Veteran Edward Schwirian didn't know where to turn a few years ago when he found himself calling into the veteran's suicide hotline. The Army corpsman who served four years in Germany in the late 1970s had fallen into depression after discovering he was going to lose his home.
"I was so depressed," Schwirian says. "I was going to lose my apartment. I didn't know if I was going to live under the bridge or take the bridge."
Within 20 minutes after calling the hotline, Schwirian received a call from Health Care for Homeless Veterans who were able to connect him with a number of services to get him back on his feet.
"They helped me get reorganized," Schwirian says. "They made sure I was safe."
Photo by Rebecca Nuttall
A sampling of the photos at the VA hospital exhibit
Schwirian is one of the veteran's featured in a photo exhibit on display at Oakland's VA Pittsburgh Healthcare System hospital this week. The exhibit, which features photos taken by veterans who were asked to take pictures that represent their health, is part of a research study looking at homelessness among veterans.
"We wanted to know what they consider quality care to be. We wanted to know what veterans think," says Lauren Broyles, a research health scientist with the Center for Health Equity Research and Promotion who conducted the project. "What we learned is that homeless veterans think about their health in really complex ways."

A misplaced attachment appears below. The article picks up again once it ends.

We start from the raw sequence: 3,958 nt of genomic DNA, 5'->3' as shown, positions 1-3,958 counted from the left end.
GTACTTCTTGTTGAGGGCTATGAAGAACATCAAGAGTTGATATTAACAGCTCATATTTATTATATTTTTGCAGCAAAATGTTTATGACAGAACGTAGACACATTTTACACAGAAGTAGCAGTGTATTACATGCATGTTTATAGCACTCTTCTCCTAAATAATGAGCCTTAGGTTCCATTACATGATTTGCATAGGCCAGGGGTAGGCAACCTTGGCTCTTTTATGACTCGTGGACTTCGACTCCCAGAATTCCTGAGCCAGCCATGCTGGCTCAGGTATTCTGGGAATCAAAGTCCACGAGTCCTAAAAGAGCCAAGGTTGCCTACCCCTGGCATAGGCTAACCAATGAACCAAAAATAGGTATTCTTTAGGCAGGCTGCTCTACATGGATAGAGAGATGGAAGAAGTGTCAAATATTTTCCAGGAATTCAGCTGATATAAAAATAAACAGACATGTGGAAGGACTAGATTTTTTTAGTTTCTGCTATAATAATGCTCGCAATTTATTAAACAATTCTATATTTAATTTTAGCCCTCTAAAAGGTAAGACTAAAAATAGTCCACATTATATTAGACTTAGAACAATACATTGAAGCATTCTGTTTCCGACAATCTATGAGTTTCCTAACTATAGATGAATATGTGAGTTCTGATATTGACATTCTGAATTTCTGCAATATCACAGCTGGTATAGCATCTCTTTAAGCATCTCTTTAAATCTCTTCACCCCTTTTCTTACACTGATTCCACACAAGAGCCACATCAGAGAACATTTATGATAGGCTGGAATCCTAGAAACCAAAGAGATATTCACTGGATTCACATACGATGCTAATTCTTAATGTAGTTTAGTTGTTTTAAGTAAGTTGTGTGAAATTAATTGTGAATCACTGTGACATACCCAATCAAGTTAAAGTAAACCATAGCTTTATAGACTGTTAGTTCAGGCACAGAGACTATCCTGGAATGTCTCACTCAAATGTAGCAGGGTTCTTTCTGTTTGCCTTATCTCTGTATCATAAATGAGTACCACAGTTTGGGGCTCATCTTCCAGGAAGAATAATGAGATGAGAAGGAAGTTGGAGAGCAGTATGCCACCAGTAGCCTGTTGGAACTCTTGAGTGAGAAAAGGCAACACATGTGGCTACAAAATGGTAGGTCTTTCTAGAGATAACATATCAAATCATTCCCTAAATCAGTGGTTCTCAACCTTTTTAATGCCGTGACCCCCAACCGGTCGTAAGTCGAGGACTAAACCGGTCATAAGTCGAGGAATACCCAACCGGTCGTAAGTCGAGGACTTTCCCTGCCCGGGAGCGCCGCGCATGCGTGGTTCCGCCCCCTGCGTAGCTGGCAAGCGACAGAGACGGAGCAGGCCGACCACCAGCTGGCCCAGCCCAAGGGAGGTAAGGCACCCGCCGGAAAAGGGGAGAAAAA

Among the photos were images traditionally associated with health: prescription pill bottles and greasy food. But other more abstract images ranged from snow-covered trees and a fishing tackle box to a window view of run down buildings with boarded up windows.
"They're really metaphorical and powerful, and I hope they break down stereotypes. This is so much more evocative than a five question survey could ever be," says Broyles. "This isn't just meant to be a feel good window. It should also drive the services we're providing. Literally we want to amplify their voice."
Another veteran with a photo on display at the Oakland VA hospital is Hope Peterson. It's an image of her dog, a source of pet therapy that helps treat her post traumatic stress disorder. Peterson has suffered periods of homelessness over the years due to mental health related hospitalization.
"My dog helps a lot with my mental health," Peterson says. "I get lonely sometimes and having that unconditional love helps."
For Tina Matey, program manager of comprehensive vocational services for VA Pittsburgh, mental health is an often overlooked component of veteran healthcare. She hopes the exhibit, which will be up in VA Pittsburgh’s University Drive lobby from 8:30 a.m. to 3:30 p.m. tomorrow, will shed light on other overlooked aspects of veteran healthcare as well.
"Everybody has a story to tell. This is a small sampling but there are so many stories out there," says Matey. "It's just wonderful, and I'm glad people will get to know there are a lot of good services out there."